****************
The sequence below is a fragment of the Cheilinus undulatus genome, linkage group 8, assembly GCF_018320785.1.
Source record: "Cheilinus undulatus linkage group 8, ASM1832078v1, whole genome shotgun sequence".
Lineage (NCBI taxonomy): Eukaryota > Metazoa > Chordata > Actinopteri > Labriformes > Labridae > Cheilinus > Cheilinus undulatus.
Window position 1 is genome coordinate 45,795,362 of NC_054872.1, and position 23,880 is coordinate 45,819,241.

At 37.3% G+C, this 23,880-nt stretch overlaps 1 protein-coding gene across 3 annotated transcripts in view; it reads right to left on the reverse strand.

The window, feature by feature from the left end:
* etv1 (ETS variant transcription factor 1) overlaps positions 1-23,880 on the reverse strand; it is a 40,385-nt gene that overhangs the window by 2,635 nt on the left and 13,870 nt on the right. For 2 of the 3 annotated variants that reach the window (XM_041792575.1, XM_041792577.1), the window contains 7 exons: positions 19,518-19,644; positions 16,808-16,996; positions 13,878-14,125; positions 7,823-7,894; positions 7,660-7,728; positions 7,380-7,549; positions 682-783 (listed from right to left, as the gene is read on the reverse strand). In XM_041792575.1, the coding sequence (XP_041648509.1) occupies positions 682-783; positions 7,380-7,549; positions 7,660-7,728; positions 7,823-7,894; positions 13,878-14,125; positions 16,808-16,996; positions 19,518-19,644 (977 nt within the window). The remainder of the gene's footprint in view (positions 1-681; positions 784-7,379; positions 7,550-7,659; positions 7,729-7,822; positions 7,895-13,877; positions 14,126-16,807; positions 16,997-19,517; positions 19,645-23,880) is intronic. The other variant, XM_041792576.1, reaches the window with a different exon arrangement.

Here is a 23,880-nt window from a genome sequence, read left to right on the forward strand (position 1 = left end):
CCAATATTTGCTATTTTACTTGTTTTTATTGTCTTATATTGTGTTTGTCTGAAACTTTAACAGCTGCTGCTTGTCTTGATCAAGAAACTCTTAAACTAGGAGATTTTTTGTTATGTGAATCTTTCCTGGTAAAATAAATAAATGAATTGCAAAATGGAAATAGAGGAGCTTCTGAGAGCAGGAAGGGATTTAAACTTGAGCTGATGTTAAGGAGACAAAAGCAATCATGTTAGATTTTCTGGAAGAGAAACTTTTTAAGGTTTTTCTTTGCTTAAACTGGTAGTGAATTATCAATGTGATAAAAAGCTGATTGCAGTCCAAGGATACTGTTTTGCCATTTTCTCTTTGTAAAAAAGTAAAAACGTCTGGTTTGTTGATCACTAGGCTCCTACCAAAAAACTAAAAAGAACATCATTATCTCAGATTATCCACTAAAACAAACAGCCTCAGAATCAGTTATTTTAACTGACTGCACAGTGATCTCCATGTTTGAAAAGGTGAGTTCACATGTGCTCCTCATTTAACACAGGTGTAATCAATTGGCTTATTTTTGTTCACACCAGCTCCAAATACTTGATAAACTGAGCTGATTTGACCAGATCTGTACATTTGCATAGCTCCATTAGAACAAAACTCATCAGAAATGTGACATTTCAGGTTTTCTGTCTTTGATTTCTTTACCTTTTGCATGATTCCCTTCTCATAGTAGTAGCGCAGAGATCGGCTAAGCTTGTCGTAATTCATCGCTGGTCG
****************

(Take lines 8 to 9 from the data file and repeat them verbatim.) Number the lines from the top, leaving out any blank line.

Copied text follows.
Here is a 23,880-nt window from a genome sequence, read left to right on the forward strand (position 1 = left end):
CCAATATTTGCTATTTTACTTGTTTTTATTGTCTTATATTGTGTTTGTCTGAAACTTTAACAGCTGCTGCTTGTCTTGATCAAGAAACTCTTAAACTAGGAGATTTTTTGTTATGTGAATCTTTCCTGGTAAAATAAATAAATGAATTGCAAAATGGAAATAGAGGAGCTTCTGAGAGCAGGAAGGGATTTAAACTTGAGCTGATGTTAAGGAGACAAAAGCAATCATGTTAGATTTTCTGGAAGAGAAACTTTTTAAGGTTTTTCTTTGCTTAAACTGGTAGTGAATTATCAATGTGATAAAAAGCTGATTGCAGTCCAAGGATACTGTTTTGCCATTTTCTCTTTGTAAAAAAGTAAAAACGTCTGGTTTGTTGATCACTAGGCTCCTACCAAAAAACTAAAAAGAACATCATTATCTCAGATTATCCACTAAAACAAACAGCCTCAGAATCAGTTATTTTAACTGACTGCACAGTGATCTCCATGTTTGAAAAGGTGAGTTCACATGTGCTCCTCATTTAACACAGGTGTAATCAATTGGCTTATTTTTGTTCACACCAGCTCCAAATACTTGATAAACTGAGCTGATTTGACCAGATCTGTACATTTGCATAGCTCCATTAGAACAAAACTCATCAGAAATGTGACATTTCAGGTTTTCTGTCTTTGATTTCTTTACCTTTTGCATGATTCCCTTCTCATAGTAGTAGCGCAGAGATCGGCTAAGCTTGTCGTAATTCATCGCTGGTCG